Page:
Most of these conifer plants produce pollen called bisaccate grains, or winged pollen grains. Think of a Mickey Mouse head with a big pollen grain in the middle and two smaller wings branching off to the side. These wings, or sacci, help the pollen grains ride the wind, sometimes hundreds of miles away from the tree that produced it.
Under low-stress conditions, these trees produced a mix of different malformations, some with only one wing or even three wings. But exposure to UV-B radiation made trees overwhelmingly produce three-winged pollen malformations.
Looking back into the fossil record, the researchers propose that not only can you use the 3% rule to find times of increased environmental stress, but you may also be able to use certain types of malformations to indicate what kind of stress these long-extinct plants were experiencing. In this case, a spike in three-winged pollen grains could be an indicator of ozone weakening events.
“The crazy part is the trees were luxuriantly growing,” Benca said. “They looked perfectly fine and pampered like they had been growing in a garden rather than under these horrible UV regimes. So we started thinking back, if people were strolling around a mass extinction with an ozone weakening event, you wouldn’t notice it until you start getting sunburn because the trees would all look fine.”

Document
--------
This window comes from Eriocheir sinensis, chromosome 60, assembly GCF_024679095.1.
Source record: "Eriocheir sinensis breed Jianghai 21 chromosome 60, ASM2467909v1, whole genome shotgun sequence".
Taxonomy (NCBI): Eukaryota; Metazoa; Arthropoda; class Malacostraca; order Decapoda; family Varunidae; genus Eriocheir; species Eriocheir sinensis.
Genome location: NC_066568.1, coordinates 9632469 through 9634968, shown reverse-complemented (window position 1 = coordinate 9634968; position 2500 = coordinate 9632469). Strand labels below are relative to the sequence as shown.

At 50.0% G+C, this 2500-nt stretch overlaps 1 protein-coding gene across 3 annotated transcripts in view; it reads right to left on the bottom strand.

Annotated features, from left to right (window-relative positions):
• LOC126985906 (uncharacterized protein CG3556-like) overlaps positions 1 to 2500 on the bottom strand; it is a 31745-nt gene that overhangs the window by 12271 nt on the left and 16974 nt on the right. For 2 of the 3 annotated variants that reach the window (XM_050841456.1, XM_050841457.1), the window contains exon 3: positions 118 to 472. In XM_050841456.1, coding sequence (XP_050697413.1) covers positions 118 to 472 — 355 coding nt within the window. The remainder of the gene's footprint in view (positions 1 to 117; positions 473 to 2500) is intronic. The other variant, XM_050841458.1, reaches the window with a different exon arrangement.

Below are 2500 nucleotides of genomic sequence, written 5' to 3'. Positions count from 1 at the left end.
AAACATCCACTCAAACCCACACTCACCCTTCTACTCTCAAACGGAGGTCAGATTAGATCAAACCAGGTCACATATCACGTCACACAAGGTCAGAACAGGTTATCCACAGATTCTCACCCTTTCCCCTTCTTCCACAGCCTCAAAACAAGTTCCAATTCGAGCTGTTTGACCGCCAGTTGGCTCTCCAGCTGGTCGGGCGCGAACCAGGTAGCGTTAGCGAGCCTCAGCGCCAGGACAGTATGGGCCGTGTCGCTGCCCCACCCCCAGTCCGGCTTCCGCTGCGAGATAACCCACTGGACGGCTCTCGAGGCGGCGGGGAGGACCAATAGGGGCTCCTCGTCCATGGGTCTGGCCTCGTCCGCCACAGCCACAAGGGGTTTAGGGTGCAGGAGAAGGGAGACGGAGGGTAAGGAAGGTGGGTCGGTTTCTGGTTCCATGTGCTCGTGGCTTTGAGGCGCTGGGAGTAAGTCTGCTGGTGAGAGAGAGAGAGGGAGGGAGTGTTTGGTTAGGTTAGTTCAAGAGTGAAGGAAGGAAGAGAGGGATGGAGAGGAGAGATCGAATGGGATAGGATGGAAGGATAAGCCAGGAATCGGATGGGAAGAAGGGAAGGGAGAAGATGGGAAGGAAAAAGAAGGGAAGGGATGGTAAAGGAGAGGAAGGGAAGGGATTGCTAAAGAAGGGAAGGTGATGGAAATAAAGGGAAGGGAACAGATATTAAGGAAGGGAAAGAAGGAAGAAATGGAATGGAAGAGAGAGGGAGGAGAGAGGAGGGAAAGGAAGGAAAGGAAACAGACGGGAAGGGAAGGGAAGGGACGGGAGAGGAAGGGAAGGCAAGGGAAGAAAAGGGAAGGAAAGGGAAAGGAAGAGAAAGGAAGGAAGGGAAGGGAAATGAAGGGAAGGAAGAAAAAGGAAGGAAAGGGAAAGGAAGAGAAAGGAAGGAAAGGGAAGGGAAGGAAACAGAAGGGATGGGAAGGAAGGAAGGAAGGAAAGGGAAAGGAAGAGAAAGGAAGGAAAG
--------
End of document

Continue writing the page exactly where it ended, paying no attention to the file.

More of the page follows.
There may have been numerous ozone weakening events throughout earth’s history, largely due to massive volcanic activity such as during the formation of the Siberian Traps 250 million years ago. This was the largest volcanic event in the last half billion years and is believed to have caused the largest mass extinction event on earth: the End-Permian Extinction.
More recently, we experienced an ozone weakening event over Antarctica in the 1980s due to manmade aerosols from products like refrigerators, air conditioners and hairspray. But after the Montreal Protocol severely limited these chemicals, the ozone layer started to heal.
We don’t need pollen as a proxy to measure the modern ozone layer; we can do that directly. But it could be a powerful tool to look as far back as 320 million years into the past to understand how ecosystems reacted during times of heightened environmental stress, such as mass extinctions or climate changes. Other types of environmental stressors like heavy metals, acid rain, or pathogens may also produce unique pollen malformations we can use to better interpret the past.
Benca hopes to investigate some of these questions in the future with modern plants and pollen in the fossil record. Sampling 14 different tropical and temperate conifer species grown side by side in the same gardens was a rare opportunity to compare how different plant lineages from both hemispheres reacted to the same baseline environmental conditions.
The consistently low rate of malformations in garden trees suggests that researchers can more confidently use pollen malformations as a stress indicator in the fossil record. Understanding broader regional patterns in pollen malformations may also inform stress detection in the fossil record, so the researchers hope to see future studies on how trees in different locations and at varying elevations might produce different malformations.
Article Source: Burke Museum